-- SOUTHERN'S ADANTI STUDENT CENTER
Connecticut Young Writers
Essay About Cross-Country Trip
With Jewish Youth Group
@ Southern Connecticut State University Monday
Cheshire students' writing honored
On Monday, Brown, a senior, will attend Southern Connecticut State University's reception where the Connecticut Young Writers Competition winner[s] for the New Haven and Middlesex region will be announced ...
... Her essay is about a six-week cross-country trip she took with a Jewish youth group in the summer of 2007. Brown said she wanted the memoir to be more than a travel piece or just a coming-of-age story, although her relationship with herself and others is a major part of the essay ...
By Jesse Buchanan
CHESHIRE - Cheshire High School sophomore Alex Nicoll got the idea for his poem "The Deerfield River Fish," while reading through newspaper stories of people who find dead bodies.
In the poem, a fisherman who isn't catching much falls out of his boat and comes face to face with a dead body in the river. The poem ends with the narrator saying he's never fished since.
Nicoll's poem won him first place and $600 in the Thornton Wilder writing contest last month. Another town high school student, senior Julie Brown, has been recognized for her writing in the Connecticut Young Writers Competition.
Both students also attend the Education Center for the Arts magnet school in New Haven.
On Monday, Brown, a senior, will attend Southern Connecticut State University's reception where the Connecticut Young Writers Competition winner for the New Haven and Middlesex region will be announced. Brown is a finalist in the regional level of the competition, sponsored by the international consulting firm IMPAC and the Connecticut State University System.
Education Center for the Arts writing department head Caroline Rosenstone worked with both Brown and Nicoll, and was impressed with their hard work and willingness to make numerous revisions.
Brown and Nicoll spend their school mornings at Cheshire High School and their afternoons at the center in arts classes.
The Thornton Wilder contest is held in honor of the author who lived for 30 years on Deepwood Drive in Hamden. Contest chairwoman Betty Mettler said about 75 students entered the contest, which is open to any high school writers in the state.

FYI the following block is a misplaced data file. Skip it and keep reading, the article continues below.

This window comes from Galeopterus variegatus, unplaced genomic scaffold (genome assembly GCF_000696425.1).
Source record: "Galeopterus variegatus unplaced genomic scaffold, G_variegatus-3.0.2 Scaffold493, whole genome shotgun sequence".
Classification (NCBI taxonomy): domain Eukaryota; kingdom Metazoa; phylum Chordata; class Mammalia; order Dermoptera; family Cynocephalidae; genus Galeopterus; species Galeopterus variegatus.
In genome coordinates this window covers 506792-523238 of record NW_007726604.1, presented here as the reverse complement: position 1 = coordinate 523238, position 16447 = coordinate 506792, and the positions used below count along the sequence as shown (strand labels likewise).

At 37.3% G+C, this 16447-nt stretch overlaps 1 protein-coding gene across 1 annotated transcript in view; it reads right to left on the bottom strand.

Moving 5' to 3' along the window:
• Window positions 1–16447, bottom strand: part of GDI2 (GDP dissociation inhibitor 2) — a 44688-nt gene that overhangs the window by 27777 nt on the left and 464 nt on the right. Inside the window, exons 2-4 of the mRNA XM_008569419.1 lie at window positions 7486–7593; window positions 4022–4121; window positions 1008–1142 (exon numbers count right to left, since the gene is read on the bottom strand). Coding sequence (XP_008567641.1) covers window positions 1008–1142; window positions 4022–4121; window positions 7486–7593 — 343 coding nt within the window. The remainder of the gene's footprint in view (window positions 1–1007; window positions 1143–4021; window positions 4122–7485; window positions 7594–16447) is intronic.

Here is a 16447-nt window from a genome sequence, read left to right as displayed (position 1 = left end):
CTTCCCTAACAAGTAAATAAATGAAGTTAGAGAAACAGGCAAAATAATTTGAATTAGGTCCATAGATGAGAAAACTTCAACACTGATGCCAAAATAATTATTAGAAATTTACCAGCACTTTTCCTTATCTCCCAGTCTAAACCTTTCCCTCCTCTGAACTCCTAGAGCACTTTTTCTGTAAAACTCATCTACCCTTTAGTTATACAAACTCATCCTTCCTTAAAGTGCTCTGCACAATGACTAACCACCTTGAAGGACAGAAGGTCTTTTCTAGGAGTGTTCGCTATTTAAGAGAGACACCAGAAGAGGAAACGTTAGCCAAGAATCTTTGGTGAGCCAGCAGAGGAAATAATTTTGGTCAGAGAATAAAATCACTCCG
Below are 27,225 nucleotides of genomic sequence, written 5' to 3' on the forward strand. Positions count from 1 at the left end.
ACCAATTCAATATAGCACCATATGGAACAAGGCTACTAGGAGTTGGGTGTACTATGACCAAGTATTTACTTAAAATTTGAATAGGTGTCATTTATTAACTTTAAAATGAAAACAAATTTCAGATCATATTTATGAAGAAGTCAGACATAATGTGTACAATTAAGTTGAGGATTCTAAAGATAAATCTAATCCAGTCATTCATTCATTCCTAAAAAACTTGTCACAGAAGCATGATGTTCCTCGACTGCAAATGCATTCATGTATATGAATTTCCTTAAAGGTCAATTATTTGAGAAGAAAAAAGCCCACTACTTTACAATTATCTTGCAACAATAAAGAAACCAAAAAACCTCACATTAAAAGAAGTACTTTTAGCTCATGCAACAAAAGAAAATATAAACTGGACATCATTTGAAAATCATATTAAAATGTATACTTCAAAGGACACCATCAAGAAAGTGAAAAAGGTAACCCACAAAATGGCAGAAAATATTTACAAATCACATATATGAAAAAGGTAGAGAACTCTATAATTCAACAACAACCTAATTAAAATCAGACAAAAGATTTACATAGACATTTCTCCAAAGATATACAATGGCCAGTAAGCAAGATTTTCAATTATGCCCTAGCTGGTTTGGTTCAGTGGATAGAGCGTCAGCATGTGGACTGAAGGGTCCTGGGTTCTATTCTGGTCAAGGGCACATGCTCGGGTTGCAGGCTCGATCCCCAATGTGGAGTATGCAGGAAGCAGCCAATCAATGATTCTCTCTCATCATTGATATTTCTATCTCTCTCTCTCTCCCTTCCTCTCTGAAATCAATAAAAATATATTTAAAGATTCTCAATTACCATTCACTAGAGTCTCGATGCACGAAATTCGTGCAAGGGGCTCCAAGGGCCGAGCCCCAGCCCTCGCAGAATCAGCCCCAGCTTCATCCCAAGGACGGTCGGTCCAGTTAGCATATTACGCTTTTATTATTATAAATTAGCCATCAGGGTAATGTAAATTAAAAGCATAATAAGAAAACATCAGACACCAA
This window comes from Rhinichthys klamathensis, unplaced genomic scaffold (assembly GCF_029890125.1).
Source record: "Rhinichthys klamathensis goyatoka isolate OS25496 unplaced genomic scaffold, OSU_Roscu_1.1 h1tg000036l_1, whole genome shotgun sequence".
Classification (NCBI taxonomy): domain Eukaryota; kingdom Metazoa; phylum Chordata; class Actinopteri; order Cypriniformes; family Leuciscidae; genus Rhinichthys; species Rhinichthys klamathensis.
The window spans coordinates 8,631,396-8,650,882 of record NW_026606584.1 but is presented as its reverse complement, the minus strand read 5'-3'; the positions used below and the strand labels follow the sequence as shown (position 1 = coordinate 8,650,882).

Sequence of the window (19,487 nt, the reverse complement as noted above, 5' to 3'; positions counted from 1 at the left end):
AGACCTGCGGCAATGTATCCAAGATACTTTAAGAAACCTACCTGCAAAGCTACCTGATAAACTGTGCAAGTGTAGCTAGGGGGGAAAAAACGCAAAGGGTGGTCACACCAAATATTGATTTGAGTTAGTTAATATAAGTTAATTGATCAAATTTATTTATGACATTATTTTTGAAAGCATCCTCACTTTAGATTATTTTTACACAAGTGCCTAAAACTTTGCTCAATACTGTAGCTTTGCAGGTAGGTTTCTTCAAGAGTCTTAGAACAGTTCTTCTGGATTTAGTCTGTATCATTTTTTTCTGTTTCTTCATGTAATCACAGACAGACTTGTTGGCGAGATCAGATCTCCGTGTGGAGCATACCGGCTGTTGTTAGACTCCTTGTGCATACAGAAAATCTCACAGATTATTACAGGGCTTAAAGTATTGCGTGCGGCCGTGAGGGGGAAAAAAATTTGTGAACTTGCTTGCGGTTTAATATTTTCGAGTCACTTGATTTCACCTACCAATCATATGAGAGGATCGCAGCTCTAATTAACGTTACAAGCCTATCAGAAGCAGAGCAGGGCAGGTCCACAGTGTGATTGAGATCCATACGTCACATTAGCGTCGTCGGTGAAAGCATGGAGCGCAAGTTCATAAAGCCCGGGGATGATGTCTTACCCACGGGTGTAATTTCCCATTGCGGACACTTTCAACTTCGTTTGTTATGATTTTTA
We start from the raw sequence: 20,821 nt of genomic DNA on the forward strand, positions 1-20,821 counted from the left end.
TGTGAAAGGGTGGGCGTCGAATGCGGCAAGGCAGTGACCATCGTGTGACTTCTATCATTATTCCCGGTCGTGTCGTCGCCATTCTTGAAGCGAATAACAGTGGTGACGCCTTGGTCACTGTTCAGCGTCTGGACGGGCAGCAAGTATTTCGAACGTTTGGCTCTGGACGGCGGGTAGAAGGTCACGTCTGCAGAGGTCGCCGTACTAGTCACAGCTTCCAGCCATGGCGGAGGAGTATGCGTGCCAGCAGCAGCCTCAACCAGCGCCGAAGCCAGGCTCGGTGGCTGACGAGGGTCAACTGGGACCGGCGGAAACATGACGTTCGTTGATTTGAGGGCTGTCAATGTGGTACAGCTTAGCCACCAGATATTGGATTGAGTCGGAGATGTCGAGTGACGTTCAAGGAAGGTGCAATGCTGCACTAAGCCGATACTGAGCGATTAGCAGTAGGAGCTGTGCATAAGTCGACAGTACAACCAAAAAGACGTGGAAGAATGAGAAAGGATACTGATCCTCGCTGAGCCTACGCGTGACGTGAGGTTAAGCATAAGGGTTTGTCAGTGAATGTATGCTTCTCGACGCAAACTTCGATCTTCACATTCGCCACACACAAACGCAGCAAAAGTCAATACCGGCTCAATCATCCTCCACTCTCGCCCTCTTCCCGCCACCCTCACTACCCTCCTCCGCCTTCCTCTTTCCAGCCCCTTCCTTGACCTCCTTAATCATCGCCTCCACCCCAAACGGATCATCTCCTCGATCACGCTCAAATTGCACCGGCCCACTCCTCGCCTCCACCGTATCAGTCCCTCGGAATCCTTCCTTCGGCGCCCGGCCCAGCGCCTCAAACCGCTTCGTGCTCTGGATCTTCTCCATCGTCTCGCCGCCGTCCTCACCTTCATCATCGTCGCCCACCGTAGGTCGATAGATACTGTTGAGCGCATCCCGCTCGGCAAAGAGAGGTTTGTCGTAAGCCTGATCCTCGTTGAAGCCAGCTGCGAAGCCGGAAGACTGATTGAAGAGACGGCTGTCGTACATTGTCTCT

Nicoll's poem impressed Mettler and the judges with its vividness.
"His choice of words was wonderful," Mettler said. "It left you with the idea that it made quite an impression on the kid in the story."
Nicoll doesn't fish, though, and he's never found a dead body.
"At the awards ceremony, one of the professors asked me, but no, it's not a true story," he said.
Brown was encouraged to submit her essay, "Body," by Rosenstone, who is one of her teachers. Brown said she was surprised when she was chosen as a finalist.
"I was happy, but definitely surprised," she said.
Her essay is about a six-week cross-country trip she took with a Jewish youth group in the summer of 2007. Brown said she wanted the memoir to be more than a travel piece or just a coming-of-age story, although her relationship with herself and others is a major part of the essay.
"I tend to write about groups of people because there's so much going on," Brown said. "Humans are so complex."
The youth group, and Brown, were all in their teens and awkwardly thrown together on the same bus for the trip. Brown describes how they began to form friendships and overcome their insecurities.
The awkwardness wasn't enjoyable, but "at the same time, it was necessary," Brown said. "Otherwise I wouldn't be as comfortable with people and bodies as I am now."
Brown had to overcome her own shyness and reservations to describe some of her insecurities in the essay, she said.
"That piece was something I had to not be afraid to write," said Brown.
She received guidance and encouragement from Rosenstone, who told Brown to "write from the heart."
Brown plans to revise her memoir and focus on three particular characters. A trip last week to England might also produce material for future essays, Brown said.
She has been accepted at Susquehanna University and plans to major in creative writing and possibly minor in English.
"I'm not sure where it's going, but I want writing to be a major part of my life."
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